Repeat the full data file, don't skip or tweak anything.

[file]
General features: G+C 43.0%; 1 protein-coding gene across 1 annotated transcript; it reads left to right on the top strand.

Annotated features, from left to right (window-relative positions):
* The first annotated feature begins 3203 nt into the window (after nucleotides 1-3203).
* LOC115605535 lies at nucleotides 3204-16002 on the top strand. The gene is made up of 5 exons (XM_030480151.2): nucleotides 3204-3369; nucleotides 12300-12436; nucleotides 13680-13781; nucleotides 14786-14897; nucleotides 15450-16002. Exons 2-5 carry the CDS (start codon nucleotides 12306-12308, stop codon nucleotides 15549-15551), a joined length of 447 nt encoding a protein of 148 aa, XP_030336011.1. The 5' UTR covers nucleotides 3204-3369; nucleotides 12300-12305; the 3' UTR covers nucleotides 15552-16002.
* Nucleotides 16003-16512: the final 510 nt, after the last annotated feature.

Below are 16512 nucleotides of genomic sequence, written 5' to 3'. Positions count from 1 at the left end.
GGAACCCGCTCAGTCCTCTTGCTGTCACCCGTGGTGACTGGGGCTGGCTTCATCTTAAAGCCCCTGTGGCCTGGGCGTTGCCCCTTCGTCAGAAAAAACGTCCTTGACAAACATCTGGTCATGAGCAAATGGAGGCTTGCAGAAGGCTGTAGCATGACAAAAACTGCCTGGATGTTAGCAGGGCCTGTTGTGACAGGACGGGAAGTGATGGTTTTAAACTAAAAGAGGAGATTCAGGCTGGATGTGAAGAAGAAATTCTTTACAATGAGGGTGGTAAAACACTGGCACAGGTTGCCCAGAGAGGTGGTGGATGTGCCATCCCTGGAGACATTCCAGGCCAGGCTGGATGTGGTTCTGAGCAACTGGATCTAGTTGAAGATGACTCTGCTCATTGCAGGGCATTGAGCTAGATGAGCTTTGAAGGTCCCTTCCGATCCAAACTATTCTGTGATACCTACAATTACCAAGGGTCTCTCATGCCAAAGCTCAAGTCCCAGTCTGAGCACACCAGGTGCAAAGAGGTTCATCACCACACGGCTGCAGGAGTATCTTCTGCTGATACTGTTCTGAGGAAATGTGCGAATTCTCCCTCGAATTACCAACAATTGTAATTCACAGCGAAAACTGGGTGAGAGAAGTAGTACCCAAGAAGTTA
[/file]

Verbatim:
General features: G+C 43.0%; 1 protein-coding gene across 1 annotated transcript; it reads left to right on the top strand.

Annotated features, from left to right (window-relative positions):
* The first annotated feature begins 3203 nt into the window (after nucleotides 1-3203).
* LOC115605535 lies at nucleotides 3204-16002 on the top strand. The gene is made up of 5 exons (XM_030480151.2): nucleotides 3204-3369; nucleotides 12300-12436; nucleotides 13680-13781; nucleotides 14786-14897; nucleotides 15450-16002. Exons 2-5 carry the CDS (start codon nucleotides 12306-12308, stop codon nucleotides 15549-15551), a joined length of 447 nt encoding a protein of 148 aa, XP_030336011.1. The 5' UTR covers nucleotides 3204-3369; nucleotides 12300-12305; the 3' UTR covers nucleotides 15552-16002.
* Nucleotides 16003-16512: the final 510 nt, after the last annotated feature.

Below are 16512 nucleotides of genomic sequence, written 5' to 3'. Positions count from 1 at the left end.
GGAACCCGCTCAGTCCTCTTGCTGTCACCCGTGGTGACTGGGGCTGGCTTCATCTTAAAGCCCCTGTGGCCTGGGCGTTGCCCCTTCGTCAGAAAAAACGTCCTTGACAAACATCTGGTCATGAGCAAATGGAGGCTTGCAGAAGGCTGTAGCATGACAAAAACTGCCTGGATGTTAGCAGGGCCTGTTGTGACAGGACGGGAAGTGATGGTTTTAAACTAAAAGAGGAGATTCAGGCTGGATGTGAAGAAGAAATTCTTTACAATGAGGGTGGTAAAACACTGGCACAGGTTGCCCAGAGAGGTGGTGGATGTGCCATCCCTGGAGACATTCCAGGCCAGGCTGGATGTGGTTCTGAGCAACTGGATCTAGTTGAAGATGACTCTGCTCATTGCAGGGCATTGAGCTAGATGAGCTTTGAAGGTCCCTTCCGATCCAAACTATTCTGTGATACCTACAATTACCAAGGGTCTCTCATGCCAAAGCTCAAGTCCCAGTCTGAGCACACCAGGTGCAAAGAGGTTCATCACCACACGGCTGCAGGAGTATCTTCTGCTGATACTGTTCTGAGGAAATGTGCGAATTCTCCCTCGAATTACCAACAATTGTAATTCACAGCGAAAACTGGGTGAGAGAAGTAGTACCCAAGAAGTTA